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Contact Information

How will someone with your finished product in hand find you? The most important thing to consider here is stability. What makes good steady information? Phone? Fax? U.S. Mail Address or P.O. Address? E-mail? Web Site? Sure you want people to be able to find you right now… but what about in a year or in five years? Where will you be? Only you know what contact source is best for you. Having to reprint a job because you move three months after it's arrival is an expensive venture that can be avoided. If you do not have a good solid choice of your own, then a P. O. Box or a website are your best options. For musicians ask your recording studio if you could use their business address as a contact point. This is commonly done and works well, as long as you keep in touch with the studio yourself.

A website also makes a great contact station. Other information which might change can be easily updated on a web page, such as a phone number, E-mail address, and mailing address. Even when a web site is moved to a different web server, it can still be located by typing in the same address (URL) from any internet browser. If you have a website then an E-mail address can remain the same, by using an "E-mail Bounce" from the site. Basically an E-mail arrives at your website's E-mail box (this is a standard part of a site package), you can either retrieve it from there or it can be forwarded to another E-mail box of your choosing, like AOL, Yahoo or what ever Internet Service Provider (ISP) or E-mail box you use. This allows you to change your home/business Internet Service Provider (ISP) companies (because you move or get a different faster connection company) but your E-mail contact information remains the same as far as your customers know. You simply have your webmaster update the E-mail forwarding on your Website instead of having all of your customers go through the hassle of updating their address books. Like this: actually arrives at my high speed cable companies E-mail box after being forwarded by my web server. In many cases you can even check your E-mail while away from home.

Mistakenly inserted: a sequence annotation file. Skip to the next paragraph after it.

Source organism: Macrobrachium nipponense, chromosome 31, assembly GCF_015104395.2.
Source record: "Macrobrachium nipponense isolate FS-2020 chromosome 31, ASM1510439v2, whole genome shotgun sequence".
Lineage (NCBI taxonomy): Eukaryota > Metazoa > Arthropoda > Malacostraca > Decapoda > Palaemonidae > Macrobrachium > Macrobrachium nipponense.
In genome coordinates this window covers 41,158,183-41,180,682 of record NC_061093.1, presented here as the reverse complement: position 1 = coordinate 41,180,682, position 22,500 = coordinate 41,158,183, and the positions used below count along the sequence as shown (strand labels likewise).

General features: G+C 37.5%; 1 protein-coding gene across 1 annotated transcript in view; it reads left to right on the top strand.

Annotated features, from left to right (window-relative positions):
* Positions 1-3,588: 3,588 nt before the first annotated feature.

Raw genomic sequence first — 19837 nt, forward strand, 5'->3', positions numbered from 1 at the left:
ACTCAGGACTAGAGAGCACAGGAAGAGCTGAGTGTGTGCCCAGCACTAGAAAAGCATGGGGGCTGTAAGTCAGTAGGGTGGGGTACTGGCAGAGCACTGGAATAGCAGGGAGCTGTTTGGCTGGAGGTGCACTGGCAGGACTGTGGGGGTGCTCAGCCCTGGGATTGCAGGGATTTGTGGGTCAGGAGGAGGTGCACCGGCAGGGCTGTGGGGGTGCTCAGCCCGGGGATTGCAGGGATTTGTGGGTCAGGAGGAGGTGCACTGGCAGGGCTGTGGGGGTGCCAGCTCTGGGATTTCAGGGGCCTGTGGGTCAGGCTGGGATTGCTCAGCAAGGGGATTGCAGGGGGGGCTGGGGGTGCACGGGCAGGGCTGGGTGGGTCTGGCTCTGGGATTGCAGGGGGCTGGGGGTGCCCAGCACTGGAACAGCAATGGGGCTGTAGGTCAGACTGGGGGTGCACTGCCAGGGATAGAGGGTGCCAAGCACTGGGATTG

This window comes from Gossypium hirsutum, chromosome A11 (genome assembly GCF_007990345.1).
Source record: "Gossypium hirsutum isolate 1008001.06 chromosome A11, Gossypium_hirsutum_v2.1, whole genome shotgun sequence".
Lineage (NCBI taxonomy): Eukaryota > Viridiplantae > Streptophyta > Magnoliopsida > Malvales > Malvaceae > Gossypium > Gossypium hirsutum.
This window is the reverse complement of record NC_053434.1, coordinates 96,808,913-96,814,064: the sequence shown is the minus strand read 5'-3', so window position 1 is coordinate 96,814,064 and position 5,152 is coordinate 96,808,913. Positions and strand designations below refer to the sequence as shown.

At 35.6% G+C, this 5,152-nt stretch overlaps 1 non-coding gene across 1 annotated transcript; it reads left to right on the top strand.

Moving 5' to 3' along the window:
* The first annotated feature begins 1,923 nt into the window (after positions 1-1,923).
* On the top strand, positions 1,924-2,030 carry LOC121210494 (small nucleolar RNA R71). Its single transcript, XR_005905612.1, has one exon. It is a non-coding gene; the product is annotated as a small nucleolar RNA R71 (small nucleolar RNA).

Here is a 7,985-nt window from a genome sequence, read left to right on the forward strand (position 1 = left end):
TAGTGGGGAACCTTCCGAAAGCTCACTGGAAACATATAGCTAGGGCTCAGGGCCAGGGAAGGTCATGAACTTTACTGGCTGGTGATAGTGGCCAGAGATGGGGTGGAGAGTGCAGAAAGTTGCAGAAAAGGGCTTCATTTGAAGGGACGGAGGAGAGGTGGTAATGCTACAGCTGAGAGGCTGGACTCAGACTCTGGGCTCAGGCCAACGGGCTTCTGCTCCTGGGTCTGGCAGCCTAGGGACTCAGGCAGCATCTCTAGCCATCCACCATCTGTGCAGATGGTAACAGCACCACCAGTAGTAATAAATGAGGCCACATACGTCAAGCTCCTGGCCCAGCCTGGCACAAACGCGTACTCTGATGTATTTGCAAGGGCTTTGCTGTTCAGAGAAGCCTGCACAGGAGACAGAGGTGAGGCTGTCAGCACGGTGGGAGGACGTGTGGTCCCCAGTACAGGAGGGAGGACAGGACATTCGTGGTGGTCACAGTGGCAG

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Sending Text Instructions

Click on a topic below for step-by-step instructions:
Copy & Paste Into E-mail BodySending an E-mail Attachment

Copy & Paste Into E-mail Body
If you used a word processing program to type your text:
1. OPEN THE DOCUMENT - launch the program that your text file was created in then choose FILE>OPEN and locate your file, click OK or OPEN.
2. SELECT the text by clicking and dragging your curser over the text, or choose SELECT ALL from the EDIT menu.
3. COPY- choose COPY from the EDIT menu.
4. OPEN E-MAIL PROGRAM - Launch your E-mail program.
6. PASTE - Click in the body section of the E-mail and choose EDIT>PASTE (the text should now appear in the letter).
7. ADDRESS - Address the E-mail (, fill in an appropriate subject.
8. SEND - Click SEND or SUBMIT
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E-mailing an Attachment File
To attach a file to an E-mail:
1. OPEN E-MAIL PROGRAM - Launch your E-mail program.
3. ADDRESS - Address the E-mail (, fill in an appropriate subject.
4. ATTACH - ATTACH FILE (This is usually a button located on the E-mail letter itself and will open a directory window).
5. SELECT FILE - Locate and select the file in the directory window by choosing it's disc, folder and file location, Click ATTACH or SELECT.
6. ADDRESS - Address the E-mail (, fill in an appropriate subject.
7. SEND - Click SEND or SUBMIT.
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ContentPre-formattingUpdating TextContact InfoSending TextText and Information Suggestions List Getting Started Check ListBack to Gathering ComponentsReturn to Top